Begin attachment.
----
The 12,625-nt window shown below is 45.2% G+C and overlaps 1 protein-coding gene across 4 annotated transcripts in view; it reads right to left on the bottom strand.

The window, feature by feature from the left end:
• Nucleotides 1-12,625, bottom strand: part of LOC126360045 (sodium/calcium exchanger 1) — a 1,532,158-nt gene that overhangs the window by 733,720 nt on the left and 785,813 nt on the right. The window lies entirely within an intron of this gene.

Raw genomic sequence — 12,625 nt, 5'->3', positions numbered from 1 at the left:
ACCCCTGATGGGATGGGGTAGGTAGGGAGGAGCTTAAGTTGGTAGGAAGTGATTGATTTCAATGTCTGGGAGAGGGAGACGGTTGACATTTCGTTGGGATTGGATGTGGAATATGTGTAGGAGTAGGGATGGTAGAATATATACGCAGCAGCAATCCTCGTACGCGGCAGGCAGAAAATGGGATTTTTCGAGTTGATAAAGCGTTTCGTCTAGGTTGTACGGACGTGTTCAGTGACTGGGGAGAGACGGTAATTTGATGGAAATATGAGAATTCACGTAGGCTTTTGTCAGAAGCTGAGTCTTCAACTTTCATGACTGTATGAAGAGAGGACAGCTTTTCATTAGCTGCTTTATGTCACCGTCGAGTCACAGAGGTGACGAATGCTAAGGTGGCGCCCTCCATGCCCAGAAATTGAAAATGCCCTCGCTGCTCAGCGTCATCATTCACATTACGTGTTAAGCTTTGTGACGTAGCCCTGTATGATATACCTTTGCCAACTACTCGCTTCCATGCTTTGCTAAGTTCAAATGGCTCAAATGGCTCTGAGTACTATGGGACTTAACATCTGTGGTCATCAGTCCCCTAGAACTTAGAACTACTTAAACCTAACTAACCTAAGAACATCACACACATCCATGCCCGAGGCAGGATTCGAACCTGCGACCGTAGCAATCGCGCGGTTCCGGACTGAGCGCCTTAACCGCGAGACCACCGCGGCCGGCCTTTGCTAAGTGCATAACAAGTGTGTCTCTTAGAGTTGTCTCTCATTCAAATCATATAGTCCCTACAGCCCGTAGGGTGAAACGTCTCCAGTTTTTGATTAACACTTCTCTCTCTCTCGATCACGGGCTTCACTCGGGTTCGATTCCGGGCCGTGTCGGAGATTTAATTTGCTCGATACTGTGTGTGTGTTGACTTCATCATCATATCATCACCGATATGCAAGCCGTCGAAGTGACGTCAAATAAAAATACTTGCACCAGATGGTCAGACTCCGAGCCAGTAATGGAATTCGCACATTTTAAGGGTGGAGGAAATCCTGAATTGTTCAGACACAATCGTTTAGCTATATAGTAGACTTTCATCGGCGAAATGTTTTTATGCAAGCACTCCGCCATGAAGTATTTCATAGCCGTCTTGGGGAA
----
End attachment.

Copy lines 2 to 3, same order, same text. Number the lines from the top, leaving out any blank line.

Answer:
The window, feature by feature from the left end:
• Nucleotides 1-12,625, bottom strand: part of LOC126360045 (sodium/calcium exchanger 1) — a 1,532,158-nt gene that overhangs the window by 733,720 nt on the left and 785,813 nt on the right. The window lies entirely within an intron of this gene.